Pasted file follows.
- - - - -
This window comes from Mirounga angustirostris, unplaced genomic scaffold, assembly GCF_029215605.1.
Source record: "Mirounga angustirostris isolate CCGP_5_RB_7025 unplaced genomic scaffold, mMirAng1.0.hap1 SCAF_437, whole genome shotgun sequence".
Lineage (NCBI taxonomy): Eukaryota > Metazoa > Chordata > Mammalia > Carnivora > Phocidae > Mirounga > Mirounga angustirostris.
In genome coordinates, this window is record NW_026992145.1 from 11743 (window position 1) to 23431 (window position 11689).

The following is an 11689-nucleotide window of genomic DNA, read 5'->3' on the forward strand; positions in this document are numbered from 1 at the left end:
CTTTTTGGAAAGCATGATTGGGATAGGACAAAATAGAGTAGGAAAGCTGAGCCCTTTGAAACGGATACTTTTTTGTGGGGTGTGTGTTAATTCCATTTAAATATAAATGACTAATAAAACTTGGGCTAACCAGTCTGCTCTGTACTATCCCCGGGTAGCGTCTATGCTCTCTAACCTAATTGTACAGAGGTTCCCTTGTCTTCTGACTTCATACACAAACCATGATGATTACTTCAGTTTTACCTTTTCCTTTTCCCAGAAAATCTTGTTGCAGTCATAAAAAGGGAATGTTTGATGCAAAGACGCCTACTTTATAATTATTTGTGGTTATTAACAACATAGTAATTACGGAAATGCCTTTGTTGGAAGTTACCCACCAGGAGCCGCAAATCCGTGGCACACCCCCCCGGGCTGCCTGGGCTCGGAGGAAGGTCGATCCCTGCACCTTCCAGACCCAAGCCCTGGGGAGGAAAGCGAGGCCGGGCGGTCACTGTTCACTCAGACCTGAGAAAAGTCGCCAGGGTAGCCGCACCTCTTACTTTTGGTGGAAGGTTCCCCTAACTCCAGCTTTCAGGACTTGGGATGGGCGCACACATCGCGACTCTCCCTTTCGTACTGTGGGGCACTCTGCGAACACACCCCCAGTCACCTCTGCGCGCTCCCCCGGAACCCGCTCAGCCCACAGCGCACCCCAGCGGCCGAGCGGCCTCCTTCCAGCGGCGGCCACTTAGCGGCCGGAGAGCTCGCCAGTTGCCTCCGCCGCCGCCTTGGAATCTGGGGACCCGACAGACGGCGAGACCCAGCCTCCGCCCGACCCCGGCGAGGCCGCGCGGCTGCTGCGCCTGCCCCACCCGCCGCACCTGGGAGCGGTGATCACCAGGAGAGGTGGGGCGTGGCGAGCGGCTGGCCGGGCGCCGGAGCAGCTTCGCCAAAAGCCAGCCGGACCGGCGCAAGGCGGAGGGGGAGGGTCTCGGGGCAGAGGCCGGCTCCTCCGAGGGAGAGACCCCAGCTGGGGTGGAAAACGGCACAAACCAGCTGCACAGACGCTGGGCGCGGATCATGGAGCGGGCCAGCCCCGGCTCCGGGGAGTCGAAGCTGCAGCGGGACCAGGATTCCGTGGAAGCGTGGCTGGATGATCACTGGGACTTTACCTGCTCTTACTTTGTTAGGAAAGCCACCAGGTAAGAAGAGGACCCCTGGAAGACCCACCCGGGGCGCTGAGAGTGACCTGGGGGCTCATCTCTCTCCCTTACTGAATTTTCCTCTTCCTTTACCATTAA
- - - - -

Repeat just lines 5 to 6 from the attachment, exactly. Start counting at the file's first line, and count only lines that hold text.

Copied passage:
The following is an 11689-nucleotide window of genomic DNA, read 5'->3' on the forward strand; positions in this document are numbered from 1 at the left end:
CTTTTTGGAAAGCATGATTGGGATAGGACAAAATAGAGTAGGAAAGCTGAGCCCTTTGAAACGGATACTTTTTTGTGGGGTGTGTGTTAATTCCATTTAAATATAAATGACTAATAAAACTTGGGCTAACCAGTCTGCTCTGTACTATCCCCGGGTAGCGTCTATGCTCTCTAACCTAATTGTACAGAGGTTCCCTTGTCTTCTGACTTCATACACAAACCATGATGATTACTTCAGTTTTACCTTTTCCTTTTCCCAGAAAATCTTGTTGCAGTCATAAAAAGGGAATGTTTGATGCAAAGACGCCTACTTTATAATTATTTGTGGTTATTAACAACATAGTAATTACGGAAATGCCTTTGTTGGAAGTTACCCACCAGGAGCCGCAAATCCGTGGCACACCCCCCCGGGCTGCCTGGGCTCGGAGGAAGGTCGATCCCTGCACCTTCCAGACCCAAGCCCTGGGGAGGAAAGCGAGGCCGGGCGGTCACTGTTCACTCAGACCTGAGAAAAGTCGCCAGGGTAGCCGCACCTCTTACTTTTGGTGGAAGGTTCCCCTAACTCCAGCTTTCAGGACTTGGGATGGGCGCACACATCGCGACTCTCCCTTTCGTACTGTGGGGCACTCTGCGAACACACCCCCAGTCACCTCTGCGCGCTCCCCCGGAACCCGCTCAGCCCACAGCGCACCCCAGCGGCCGAGCGGCCTCCTTCCAGCGGCGGCCACTTAGCGGCCGGAGAGCTCGCCAGTTGCCTCCGCCGCCGCCTTGGAATCTGGGGACCCGACAGACGGCGAGACCCAGCCTCCGCCCGACCCCGGCGAGGCCGCGCGGCTGCTGCGCCTGCCCCACCCGCCGCACCTGGGAGCGGTGATCACCAGGAGAGGTGGGGCGTGGCGAGCGGCTGGCCGGGCGCCGGAGCAGCTTCGCCAAAAGCCAGCCGGACCGGCGCAAGGCGGAGGGGGAGGGTCTCGGGGCAGAGGCCGGCTCCTCCGAGGGAGAGACCCCAGCTGGGGTGGAAAACGGCACAAACCAGCTGCACAGACGCTGGGCGCGGATCATGGAGCGGGCCAGCCCCGGCTCCGGGGAGTCGAAGCTGCAGCGGGACCAGGATTCCGTGGAAGCGTGGCTGGATGATCACTGGGACTTTACCTGCTCTTACTTTGTTAGGAAAGCCACCAGGTAAGAAGAGGACCCCTGGAAGACCCACCCGGGGCGCTGAGAGTGACCTGGGGGCTCATCTCTCTCCCTTACTGAATTTTCCTCTTCCTTTACCATTAA